Two of the repaired flaws could allow an attacker to take over control of a system. A third one exposes the user to a cross-site-scripting vulnerability that could lead to disclosure of confidential information.
It took security researchers only hours to find the first security holes after Apple released a beta of the browser on Monday. Researchers have reported a combined seven security vulnerabilities.
One of the repaired vulnerabilities was discovered Thor Larholm, although Apple didn't credit the researcher.
"Given that Apple has had a lousy track record with security on OS X, in addition to a hostile attitude towards security researchers, a lot of people are expecting to see quite a number of vulnerabilities targeted towards this new Windows browser," he wrote when he disclosed his vulnerability in a blog posting on Tuesday.
In another posting on Thursday, he charged that the update is still ignoring several weak spots in the browser that will allow him to crack the browser's security again with a few tweaks to his original exploit.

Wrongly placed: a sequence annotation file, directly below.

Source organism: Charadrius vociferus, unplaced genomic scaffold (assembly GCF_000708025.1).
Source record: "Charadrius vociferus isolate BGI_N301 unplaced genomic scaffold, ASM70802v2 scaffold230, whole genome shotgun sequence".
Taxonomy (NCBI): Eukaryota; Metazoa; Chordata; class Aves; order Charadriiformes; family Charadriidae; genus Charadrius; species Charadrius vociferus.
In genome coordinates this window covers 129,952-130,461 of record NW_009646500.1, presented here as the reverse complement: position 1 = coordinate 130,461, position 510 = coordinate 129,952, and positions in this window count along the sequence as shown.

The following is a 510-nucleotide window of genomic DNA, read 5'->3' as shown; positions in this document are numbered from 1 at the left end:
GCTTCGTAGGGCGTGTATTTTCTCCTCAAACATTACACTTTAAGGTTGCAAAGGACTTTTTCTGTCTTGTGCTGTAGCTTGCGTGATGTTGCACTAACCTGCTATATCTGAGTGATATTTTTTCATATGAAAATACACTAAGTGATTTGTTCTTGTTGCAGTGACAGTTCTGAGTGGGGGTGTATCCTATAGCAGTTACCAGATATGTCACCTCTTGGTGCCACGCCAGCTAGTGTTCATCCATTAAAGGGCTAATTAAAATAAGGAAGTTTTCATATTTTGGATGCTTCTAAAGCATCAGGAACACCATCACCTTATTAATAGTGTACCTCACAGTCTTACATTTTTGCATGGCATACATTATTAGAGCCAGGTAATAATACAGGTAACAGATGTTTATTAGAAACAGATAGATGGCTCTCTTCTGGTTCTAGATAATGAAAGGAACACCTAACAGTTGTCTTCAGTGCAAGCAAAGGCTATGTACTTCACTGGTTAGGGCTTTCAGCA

Safari 3 is currently in beta. It is therefore unlikely that people are using the software as their primary browser, limiting the risk that attackers will target the vulnerabilities.
Breaking with the way the company traditionally discloses security flaws, Apple didn't post details of the update on its security updates site but only disclosed them in an email to a mailing list.
Apple is breaking with common procedures in other areas too. The update to the application is listed as version 3.01, but it's common to change version numbers of software when it's in a testing phase.
Apple plugs some Windows Safari security holes
By Tom Sanders on Jun 15, 2007 10:19AM